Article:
Crasty is just about everywhere here in NYC — from the footpath of the Williamsburg Bridge to way up high in Bed-Stuy. And — along with his variations — he can be found fashioned onto stickers throughout Manhattan, Brooklyn and Queens. We recently caught up with him at the North Brooklyn Collective aka NBKC at 121 Knickerbocker Ave., where he’s been busy at work.


When did you first hit the streets?

Back in 2000, when I was eighteen.

Have you any preferred surfaces?

I love getting up everywhere and anywhere.

We see your characters everywhere. What keeps you so active on the streets?

I love getting up. I want to see my characters everywhere, and I feel I have a duty to keep graffiti alive.

Much of what you do is illegal. Have you ever been arrested?

Yes, a couple of times. But I’ve learned how to run fast.

Do you prefer working legally or illegally?

I enjoy both, but there is more fun and satisfaction from doing it illegally.

What percentage of your time is devoted to the streets?

I can’t measure it in hours. It’s my life style.


What was the riskiest thing you ever did?

Getting up on elevated trains as they were going by.

And why were you willing to take that risk?

The sense of adventure.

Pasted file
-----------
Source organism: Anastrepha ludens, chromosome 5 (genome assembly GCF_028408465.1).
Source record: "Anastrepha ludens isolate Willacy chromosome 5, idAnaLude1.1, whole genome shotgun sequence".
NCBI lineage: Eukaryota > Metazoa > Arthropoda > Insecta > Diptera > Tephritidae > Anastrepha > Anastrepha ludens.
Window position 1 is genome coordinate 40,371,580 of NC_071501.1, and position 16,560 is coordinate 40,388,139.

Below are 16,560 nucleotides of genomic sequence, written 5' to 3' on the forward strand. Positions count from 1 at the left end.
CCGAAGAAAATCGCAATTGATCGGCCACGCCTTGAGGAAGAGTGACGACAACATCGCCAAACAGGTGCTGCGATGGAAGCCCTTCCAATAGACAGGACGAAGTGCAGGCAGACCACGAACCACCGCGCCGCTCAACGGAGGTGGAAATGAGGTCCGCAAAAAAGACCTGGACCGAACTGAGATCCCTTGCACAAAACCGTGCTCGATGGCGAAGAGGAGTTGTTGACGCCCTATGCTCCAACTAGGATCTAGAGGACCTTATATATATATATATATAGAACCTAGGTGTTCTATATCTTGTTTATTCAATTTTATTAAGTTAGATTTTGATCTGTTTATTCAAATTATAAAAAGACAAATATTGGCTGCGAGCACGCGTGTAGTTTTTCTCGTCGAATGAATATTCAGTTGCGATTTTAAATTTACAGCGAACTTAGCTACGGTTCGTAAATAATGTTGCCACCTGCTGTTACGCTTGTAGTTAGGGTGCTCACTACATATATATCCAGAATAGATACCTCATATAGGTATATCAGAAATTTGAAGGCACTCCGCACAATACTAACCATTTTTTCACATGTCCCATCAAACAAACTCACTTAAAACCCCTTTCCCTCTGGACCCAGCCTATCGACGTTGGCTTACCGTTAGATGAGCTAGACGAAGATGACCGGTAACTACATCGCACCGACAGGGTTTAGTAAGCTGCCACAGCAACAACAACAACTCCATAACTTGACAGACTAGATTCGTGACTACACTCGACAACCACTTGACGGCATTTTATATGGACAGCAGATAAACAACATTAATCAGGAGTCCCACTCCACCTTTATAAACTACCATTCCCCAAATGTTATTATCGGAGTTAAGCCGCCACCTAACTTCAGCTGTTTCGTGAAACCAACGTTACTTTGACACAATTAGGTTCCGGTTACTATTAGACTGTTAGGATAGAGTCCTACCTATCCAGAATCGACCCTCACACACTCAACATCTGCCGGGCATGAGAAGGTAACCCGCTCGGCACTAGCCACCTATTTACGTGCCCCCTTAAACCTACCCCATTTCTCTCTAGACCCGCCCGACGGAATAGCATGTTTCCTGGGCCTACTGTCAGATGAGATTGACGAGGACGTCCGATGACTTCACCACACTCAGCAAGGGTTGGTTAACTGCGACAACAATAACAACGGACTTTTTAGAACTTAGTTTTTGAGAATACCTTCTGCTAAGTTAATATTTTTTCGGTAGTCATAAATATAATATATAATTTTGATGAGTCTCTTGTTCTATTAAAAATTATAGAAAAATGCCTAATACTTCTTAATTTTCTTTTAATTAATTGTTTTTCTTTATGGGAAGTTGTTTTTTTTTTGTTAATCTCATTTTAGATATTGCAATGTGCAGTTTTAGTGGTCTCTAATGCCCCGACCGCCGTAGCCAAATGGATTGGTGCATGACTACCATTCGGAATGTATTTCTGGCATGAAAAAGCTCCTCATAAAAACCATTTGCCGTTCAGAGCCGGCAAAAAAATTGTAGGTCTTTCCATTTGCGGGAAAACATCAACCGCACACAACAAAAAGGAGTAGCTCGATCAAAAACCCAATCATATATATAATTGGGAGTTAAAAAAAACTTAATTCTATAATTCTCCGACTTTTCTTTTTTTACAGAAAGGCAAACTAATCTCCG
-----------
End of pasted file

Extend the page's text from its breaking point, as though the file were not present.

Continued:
How does your family feel about what you are doing?

My mother worries.

How do you feel about graffiti and street art moving into galleries and commercial spaces?

It’s good. It gives me an opportunity to earn money from my art. And artists need to make money to do what they do.

Where have you exhibited?

I showed my work in Bed-Stuy at the Meat Market. I also exhibited along with Sucklord and Kosby in Chinatown. And I’m now here at the NBKC.


Any thoughts on the street art/graffiti divide?

I appreciate them both. I have somewhat of a preference for graffiti, but I see my work as blurring the line between both.

We see your stickers everywhere. Have you any favorite sticker artists?

Kosby, MQ, Kech, OC, Ader, Baser, Desa23145 and Pez from the coast.

Do you prefer working alone or collaborating with others?

I usually work alone, but I love collaborating with artists I like.

How do you feel about the role of the Internet in all of this?

It’s good and bad. It’s good because it allows people to see fresh graffiti. But it’s bad because it can make somebody famous who doesn’t get up much, and it encourages snitches.


What are some of the sites you follow?

I follow different tumblrs, 12oz Prophet, Fresh Paint and StreetArtNYC.

How has your work evolved through the years?

I began with one character and added three more. So there’s Crasty, Kami-kun, Money Cloud, and Joint-Kun. And my skills get better all the time.

What are some of your other interests?

Hip hop music. I’m a big fan of Big L, A Tribe Called Quest, Pro Era, Biggie, Smif-N-Wessun, J-Dilla, Wu-Tang and J-Billion. I love taking photos and making zines and videos.

What’s ahead?

More Crasty on the streets. Crasty toys and Crasty jewelry.

That sounds great! Good luck!

You can check out Crasty’s work, along with art by Vato, Kosby, Tone Tank, Wizard Skull and Trice this weekend at BBKC at 121 Knickerbocker Avenue in Bushwick, alongside other openings in conjunction with Bushwick Open Studios. You can soon find more of Crasty’s work here and over at Making Deals. And Crasty sticker packs will be available for purchase this weekend.

Photos by Dani Mozeson and Lois Stavsky